SUMMARY: 130gig file, poor backup performance & high IOWaits

From: Tim Chipman <>
Date: Wed Jul 09 2003 - 10:49:55 EDT
Hi All,

Many thanks for the responses I've gotten (in no particular order) from: 
Paul Roetman, Hichael Morton, Jay Lessert and also Vadim Carter (of 
AC&NC, HWVendorCo for the Jetstor disk array). Please see the end of 
this email for text of replies.

Bottom line // range of suggestions include:

-> there should *not* be an OS limitation / cache issue causing the 
observed problem ; folks report manipulation of large (90+gigs) files 
without observing this type of problem.

-> In future, as a workaround, request that DBA do dumps to "many small 
files" rather than "one big! file". This is apparently possible in 
Oracle8 (although not as easy as it used to be in Ora7, I'm told?) and 
is a decent workaround.

-> Possibly, depending on data-type of tables being dumped, subsequent 
(or inline... via named pipes) compression using gzip MAY result in 
oradmp files that are smaller / more managable. [alas in my case the 
large table being dumped has very dense binary data that compresses poorly].

-> Confirm performance of system for small file backup NOW? (yes - it 
was OK) ; that filesystem wasn't corrupt (it is "logging" and fsck'ed 
itself all OK / quickly after freeze-crash-reboot of yesterday AM) ; 
that large file isn't corrupt (believed to be OK since fsck was OK)

However, it gets "better". I did more extensive digging on google / 
sunsolve using "cadp160" as the search term, since this was cited in a 
message logged shortly before the system froze-hang yesterdayAM (when 
loading began to pickup on MondayAM as users came in to work).  What 
I've learned is **VERY GRIM**, assuming I can believe it all. ie,

-> CADP160 driver [ultra160 scsi kernel module driver] on SolarisX86 has 
a long history of being buggy & unreliable especially at times of 
significant load to the disk. This can result in such a fun range of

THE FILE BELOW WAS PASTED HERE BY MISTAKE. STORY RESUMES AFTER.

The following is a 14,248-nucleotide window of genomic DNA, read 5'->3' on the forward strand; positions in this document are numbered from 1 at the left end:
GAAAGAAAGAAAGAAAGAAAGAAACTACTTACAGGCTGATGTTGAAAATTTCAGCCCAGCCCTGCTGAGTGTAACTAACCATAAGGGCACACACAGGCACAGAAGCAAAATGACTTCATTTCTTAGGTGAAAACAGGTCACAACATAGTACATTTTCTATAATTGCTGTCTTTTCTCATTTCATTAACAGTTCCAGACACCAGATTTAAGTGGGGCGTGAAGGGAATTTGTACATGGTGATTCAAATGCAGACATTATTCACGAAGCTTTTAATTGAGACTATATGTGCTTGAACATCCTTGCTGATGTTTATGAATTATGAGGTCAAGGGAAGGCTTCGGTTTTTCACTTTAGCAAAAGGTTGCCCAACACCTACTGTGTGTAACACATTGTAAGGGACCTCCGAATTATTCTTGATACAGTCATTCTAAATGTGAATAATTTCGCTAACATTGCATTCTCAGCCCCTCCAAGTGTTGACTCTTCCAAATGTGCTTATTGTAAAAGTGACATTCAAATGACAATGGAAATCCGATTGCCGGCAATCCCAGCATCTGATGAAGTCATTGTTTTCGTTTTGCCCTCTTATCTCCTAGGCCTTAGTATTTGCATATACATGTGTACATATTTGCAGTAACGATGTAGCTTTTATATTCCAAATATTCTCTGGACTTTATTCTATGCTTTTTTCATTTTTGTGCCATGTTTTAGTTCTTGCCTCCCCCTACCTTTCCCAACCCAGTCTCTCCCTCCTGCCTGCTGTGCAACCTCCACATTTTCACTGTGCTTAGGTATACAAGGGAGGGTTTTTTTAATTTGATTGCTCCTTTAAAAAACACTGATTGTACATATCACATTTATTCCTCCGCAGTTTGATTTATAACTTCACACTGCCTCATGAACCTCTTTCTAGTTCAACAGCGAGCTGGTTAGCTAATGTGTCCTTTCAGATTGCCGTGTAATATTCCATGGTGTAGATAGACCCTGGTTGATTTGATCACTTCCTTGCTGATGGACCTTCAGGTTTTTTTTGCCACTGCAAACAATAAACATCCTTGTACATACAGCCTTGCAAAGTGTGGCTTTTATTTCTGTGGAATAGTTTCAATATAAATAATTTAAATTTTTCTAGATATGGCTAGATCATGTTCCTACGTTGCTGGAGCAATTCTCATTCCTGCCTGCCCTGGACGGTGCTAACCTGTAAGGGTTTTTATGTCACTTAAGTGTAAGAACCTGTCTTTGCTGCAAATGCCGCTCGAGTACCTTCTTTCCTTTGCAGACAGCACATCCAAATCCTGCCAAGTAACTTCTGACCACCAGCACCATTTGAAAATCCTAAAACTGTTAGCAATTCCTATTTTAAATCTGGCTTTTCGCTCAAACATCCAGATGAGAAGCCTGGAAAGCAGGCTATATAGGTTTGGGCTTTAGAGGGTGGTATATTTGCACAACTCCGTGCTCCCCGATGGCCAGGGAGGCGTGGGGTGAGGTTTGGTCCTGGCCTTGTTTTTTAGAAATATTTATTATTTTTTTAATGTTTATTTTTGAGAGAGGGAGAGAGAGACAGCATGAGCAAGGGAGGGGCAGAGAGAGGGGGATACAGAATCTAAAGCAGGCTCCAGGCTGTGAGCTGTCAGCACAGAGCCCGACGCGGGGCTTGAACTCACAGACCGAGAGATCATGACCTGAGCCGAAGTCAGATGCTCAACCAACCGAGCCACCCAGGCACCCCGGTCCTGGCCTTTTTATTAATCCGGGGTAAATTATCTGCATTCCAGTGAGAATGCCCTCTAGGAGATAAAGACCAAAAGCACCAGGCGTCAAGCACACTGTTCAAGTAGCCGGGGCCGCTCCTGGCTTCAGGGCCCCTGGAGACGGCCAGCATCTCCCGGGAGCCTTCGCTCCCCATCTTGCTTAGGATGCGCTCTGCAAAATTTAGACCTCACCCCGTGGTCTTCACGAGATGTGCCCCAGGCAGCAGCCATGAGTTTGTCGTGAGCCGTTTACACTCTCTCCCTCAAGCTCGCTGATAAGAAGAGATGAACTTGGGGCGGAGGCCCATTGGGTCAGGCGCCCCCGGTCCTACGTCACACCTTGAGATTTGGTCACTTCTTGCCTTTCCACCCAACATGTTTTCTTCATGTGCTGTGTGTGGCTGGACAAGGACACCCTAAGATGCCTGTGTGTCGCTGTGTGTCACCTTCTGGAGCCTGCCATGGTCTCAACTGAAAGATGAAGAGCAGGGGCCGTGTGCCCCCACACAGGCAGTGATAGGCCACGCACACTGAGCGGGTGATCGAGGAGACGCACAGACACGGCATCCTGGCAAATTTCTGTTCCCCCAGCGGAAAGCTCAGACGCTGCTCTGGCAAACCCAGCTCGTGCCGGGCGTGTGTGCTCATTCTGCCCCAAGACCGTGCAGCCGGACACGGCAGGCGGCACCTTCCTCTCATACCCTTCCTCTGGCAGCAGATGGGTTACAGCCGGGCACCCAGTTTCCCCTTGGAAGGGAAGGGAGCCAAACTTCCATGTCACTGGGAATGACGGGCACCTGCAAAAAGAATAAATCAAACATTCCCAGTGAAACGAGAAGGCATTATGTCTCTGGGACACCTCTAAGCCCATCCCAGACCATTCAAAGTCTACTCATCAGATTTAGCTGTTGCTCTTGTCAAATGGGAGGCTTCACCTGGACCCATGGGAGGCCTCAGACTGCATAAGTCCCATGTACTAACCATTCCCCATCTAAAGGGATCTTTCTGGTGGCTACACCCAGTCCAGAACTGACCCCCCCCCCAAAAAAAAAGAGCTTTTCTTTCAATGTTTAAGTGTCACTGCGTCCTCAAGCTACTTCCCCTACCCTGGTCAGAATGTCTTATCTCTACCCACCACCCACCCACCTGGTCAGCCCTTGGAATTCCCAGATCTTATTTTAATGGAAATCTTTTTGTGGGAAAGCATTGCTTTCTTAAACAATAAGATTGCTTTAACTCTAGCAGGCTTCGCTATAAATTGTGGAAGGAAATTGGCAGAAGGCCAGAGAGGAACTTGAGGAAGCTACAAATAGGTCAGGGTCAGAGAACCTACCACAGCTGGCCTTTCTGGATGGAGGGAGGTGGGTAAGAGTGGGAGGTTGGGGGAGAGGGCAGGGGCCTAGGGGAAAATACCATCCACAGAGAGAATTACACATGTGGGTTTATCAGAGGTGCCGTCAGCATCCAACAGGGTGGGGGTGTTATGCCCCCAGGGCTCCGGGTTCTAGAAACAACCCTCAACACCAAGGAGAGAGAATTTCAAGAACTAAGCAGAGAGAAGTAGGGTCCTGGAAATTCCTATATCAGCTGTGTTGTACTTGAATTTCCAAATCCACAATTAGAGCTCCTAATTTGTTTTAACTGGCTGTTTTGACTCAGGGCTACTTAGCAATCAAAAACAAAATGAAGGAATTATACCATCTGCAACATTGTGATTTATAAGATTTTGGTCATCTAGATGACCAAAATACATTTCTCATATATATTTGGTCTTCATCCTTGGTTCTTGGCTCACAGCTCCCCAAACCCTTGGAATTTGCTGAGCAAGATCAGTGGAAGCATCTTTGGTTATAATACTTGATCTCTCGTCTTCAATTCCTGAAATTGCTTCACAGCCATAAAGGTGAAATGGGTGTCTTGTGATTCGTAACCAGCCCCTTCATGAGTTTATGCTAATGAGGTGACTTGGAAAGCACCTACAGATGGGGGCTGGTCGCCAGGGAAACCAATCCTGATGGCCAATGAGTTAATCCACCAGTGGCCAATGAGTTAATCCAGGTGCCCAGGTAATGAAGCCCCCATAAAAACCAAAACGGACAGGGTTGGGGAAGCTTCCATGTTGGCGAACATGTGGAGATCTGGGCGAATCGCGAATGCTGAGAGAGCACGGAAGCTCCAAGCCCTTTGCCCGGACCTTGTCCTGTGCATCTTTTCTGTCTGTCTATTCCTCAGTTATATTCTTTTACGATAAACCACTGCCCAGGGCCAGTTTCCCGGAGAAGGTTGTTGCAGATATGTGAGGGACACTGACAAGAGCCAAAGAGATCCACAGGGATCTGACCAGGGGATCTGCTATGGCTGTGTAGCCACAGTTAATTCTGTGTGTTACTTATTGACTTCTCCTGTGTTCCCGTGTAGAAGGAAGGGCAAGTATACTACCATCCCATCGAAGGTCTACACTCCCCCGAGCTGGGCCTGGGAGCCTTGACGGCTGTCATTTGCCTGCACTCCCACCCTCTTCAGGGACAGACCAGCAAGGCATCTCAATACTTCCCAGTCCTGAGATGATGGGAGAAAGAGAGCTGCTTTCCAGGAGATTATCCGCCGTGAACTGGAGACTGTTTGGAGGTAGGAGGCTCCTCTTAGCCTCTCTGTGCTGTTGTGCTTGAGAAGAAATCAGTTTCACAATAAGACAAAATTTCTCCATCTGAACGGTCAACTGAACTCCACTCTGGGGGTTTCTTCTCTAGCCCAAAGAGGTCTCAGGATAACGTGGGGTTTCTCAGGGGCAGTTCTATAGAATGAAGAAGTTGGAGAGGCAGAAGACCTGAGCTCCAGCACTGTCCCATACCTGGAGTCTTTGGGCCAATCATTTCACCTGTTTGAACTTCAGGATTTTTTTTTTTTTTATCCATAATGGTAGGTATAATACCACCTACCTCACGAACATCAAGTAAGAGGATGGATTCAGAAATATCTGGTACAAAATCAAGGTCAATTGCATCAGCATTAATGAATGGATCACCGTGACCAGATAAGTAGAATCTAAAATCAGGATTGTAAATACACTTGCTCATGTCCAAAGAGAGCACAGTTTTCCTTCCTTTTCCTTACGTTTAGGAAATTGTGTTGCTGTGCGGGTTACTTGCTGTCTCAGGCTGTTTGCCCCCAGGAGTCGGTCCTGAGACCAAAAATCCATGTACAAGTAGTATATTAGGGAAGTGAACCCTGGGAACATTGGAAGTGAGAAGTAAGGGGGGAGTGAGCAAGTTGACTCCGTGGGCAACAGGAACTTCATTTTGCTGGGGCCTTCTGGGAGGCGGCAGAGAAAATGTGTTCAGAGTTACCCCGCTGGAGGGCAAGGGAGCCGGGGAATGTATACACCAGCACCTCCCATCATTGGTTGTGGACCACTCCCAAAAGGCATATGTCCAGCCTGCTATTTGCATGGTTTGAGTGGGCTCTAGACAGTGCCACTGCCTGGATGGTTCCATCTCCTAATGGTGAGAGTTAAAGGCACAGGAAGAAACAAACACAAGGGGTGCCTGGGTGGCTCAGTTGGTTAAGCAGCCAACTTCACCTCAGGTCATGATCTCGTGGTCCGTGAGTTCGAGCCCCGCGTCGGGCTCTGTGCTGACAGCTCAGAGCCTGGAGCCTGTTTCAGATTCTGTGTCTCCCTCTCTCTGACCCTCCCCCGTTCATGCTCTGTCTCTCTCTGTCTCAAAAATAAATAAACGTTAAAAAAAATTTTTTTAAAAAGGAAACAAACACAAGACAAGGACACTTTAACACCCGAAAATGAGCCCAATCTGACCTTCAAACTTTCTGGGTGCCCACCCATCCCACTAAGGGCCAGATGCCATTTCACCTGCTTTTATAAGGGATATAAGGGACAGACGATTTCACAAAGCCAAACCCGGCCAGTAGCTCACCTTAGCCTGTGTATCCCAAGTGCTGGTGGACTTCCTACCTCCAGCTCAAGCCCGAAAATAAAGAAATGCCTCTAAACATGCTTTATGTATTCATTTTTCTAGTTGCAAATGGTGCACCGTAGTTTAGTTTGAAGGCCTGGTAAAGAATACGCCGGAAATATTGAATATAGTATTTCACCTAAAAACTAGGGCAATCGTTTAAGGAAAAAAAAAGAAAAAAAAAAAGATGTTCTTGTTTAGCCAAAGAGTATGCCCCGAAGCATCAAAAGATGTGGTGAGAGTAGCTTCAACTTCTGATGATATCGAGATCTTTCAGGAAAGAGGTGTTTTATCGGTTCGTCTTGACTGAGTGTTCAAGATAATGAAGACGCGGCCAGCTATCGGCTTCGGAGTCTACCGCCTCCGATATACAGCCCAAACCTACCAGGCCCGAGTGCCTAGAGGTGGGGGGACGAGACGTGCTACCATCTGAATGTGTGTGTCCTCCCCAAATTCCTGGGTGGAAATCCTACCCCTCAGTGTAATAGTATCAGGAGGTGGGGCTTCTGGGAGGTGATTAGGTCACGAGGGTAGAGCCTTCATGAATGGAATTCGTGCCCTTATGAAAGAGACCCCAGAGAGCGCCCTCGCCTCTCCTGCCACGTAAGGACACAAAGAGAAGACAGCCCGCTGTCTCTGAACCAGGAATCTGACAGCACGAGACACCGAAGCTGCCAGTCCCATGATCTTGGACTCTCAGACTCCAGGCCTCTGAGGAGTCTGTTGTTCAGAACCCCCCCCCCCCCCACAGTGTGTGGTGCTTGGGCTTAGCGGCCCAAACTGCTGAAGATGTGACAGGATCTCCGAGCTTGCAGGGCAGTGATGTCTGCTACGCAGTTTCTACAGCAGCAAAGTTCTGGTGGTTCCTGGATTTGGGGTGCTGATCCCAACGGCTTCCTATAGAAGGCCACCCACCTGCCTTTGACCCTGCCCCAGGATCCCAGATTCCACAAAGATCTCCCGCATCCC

things as data corruption, terrible performance, freeze/reboots, etc 
etc.  There are entries in sunsolve which date back to '2000 and as 
recent as May/31/03 which are in keeping with these problems, including 
such things as:

BudID:		Description:
4481205 	cadp160 : performance of cadp160 is very poor
4379142 	cadp160: Solaris panics while running stress tests

-> there is a "rather interesting" posting I located via google which 
appears to have been made by someone who claims to be the original 
developer of a low level SCSI driver module commonly used in Solaris // 
which is the basis of many other such drivers subsequently developed 
(Bruce Adler, driver is GLM). If this posting is true, it suggests that 
Sun has known about this problem with CADP160 for quite a long time ; 
that it came about for absurd reasons, and that it is quite disgusting 
that it remains unresolved. And .. IFF this story is true, then it 
certainly suggests that the cadp160 driver needs to be rewritten from 
scratch, and that until this happens, it should **NEVER** be anywhere 
near a production server. For anyone interested in the details, the 
(long) posting / sordid tale is available at the URL,

So. As a temporary workaround, I believe I'll add an entry to 
/etc/system reading "exclude: drv/cadp160" - which should force the use 
of the older (apparently more reliable) cadp driver - albeit at 
non-ultra160 performance, but hopefully infinitely more stable / less 
buggy. After making this change I'll be doing some trivial tests (ie, 
attempt to copy the 130gig file between slices ; re-initiate the 
netbackup job) -- and observe the performance and iowait loading. My 
expected / hoped-for result will be better performance / less iowait 

I hope this summary is of some use to others. IF in the unlikely even 
anyone from Sun reads this, I would encourage you to try to inquire 
about when the cadp160 driver redevelopment will begin :-)


Tim Chipman

====paste====original text of replies======

have you thought about compressing the file on the fly - with database
exports, generally get over 90% compression.

Create a bunch of pipes (eg file[0-20].dmp ), and a bunch of gzip processes
   gzip < file0.dmp > file0.dmp.gz &

then export the database to to the pipes...
   exp ... file=(file0.dmp, file1.dmp, .. ,file20.dmp) \
        filesize=2147483648 ....

that way you end up with a bunch of 200 meg compressed files to backup, 
and even if you do uncompress them, they are smaller than two gig.

I have a script that generates all this on the fly, and cleans up after
itself if you are interested.

note: import can be done straight from the compressed files using the 
same pipe system!



Have you confirmed ~12MB/s *now* with a 10GB file in the same file
system as your 100+GB file?
Do you have any interesting non-default entries in /etc/system?

I've manipulated 90GB single files on SPARC Solaris 8 (on vxvm
RAID0+1 volumes) with no performance issues.

Are you positive the RAID5 volume is intact (no coincidental failed

You *could* try bypassing the normal I/O buffering by backing it up
with ufsdump, which will happily do level 0's of subdirectories, if you
ask.  Not very portable, of course.



the dba should  be able to split the file into smaller files for backup.
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Received on Wed Jul 9 10:53:14 2003

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